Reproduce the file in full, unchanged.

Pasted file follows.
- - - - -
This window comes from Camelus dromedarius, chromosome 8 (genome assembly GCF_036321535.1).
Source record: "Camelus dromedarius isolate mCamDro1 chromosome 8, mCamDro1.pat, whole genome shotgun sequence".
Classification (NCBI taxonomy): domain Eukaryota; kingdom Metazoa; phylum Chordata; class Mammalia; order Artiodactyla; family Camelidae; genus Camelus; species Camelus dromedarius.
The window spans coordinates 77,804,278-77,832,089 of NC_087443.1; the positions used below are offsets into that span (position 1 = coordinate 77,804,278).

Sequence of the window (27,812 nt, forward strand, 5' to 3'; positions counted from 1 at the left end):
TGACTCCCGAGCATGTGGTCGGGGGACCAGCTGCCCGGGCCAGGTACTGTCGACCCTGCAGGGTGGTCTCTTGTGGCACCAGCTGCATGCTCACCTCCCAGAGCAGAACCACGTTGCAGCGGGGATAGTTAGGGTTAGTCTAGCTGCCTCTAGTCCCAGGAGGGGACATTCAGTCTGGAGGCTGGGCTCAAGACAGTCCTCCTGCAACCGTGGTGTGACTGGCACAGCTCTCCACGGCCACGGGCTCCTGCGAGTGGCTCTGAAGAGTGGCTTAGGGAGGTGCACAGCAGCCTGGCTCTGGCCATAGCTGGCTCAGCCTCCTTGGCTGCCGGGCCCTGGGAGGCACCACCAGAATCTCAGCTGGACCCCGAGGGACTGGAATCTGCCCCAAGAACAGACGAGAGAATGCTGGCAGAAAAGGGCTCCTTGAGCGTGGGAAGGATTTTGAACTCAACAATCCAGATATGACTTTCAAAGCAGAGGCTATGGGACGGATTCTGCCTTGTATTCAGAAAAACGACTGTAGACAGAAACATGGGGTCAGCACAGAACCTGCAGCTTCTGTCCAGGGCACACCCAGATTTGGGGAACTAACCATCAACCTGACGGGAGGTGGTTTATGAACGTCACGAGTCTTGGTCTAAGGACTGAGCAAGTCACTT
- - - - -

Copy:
This window comes from Camelus dromedarius, chromosome 8 (genome assembly GCF_036321535.1).
Source record: "Camelus dromedarius isolate mCamDro1 chromosome 8, mCamDro1.pat, whole genome shotgun sequence".
Classification (NCBI taxonomy): domain Eukaryota; kingdom Metazoa; phylum Chordata; class Mammalia; order Artiodactyla; family Camelidae; genus Camelus; species Camelus dromedarius.
The window spans coordinates 77,804,278-77,832,089 of NC_087443.1; the positions used below are offsets into that span (position 1 = coordinate 77,804,278).

Sequence of the window (27,812 nt, forward strand, 5' to 3'; positions counted from 1 at the left end):
TGACTCCCGAGCATGTGGTCGGGGGACCAGCTGCCCGGGCCAGGTACTGTCGACCCTGCAGGGTGGTCTCTTGTGGCACCAGCTGCATGCTCACCTCCCAGAGCAGAACCACGTTGCAGCGGGGATAGTTAGGGTTAGTCTAGCTGCCTCTAGTCCCAGGAGGGGACATTCAGTCTGGAGGCTGGGCTCAAGACAGTCCTCCTGCAACCGTGGTGTGACTGGCACAGCTCTCCACGGCCACGGGCTCCTGCGAGTGGCTCTGAAGAGTGGCTTAGGGAGGTGCACAGCAGCCTGGCTCTGGCCATAGCTGGCTCAGCCTCCTTGGCTGCCGGGCCCTGGGAGGCACCACCAGAATCTCAGCTGGACCCCGAGGGACTGGAATCTGCCCCAAGAACAGACGAGAGAATGCTGGCAGAAAAGGGCTCCTTGAGCGTGGGAAGGATTTTGAACTCAACAATCCAGATATGACTTTCAAAGCAGAGGCTATGGGACGGATTCTGCCTTGTATTCAGAAAAACGACTGTAGACAGAAACATGGGGTCAGCACAGAACCTGCAGCTTCTGTCCAGGGCACACCCAGATTTGGGGAACTAACCATCAACCTGACGGGAGGTGGTTTATGAACGTCACGAGTCTTGGTCTAAGGACTGAGCAAGTCACTT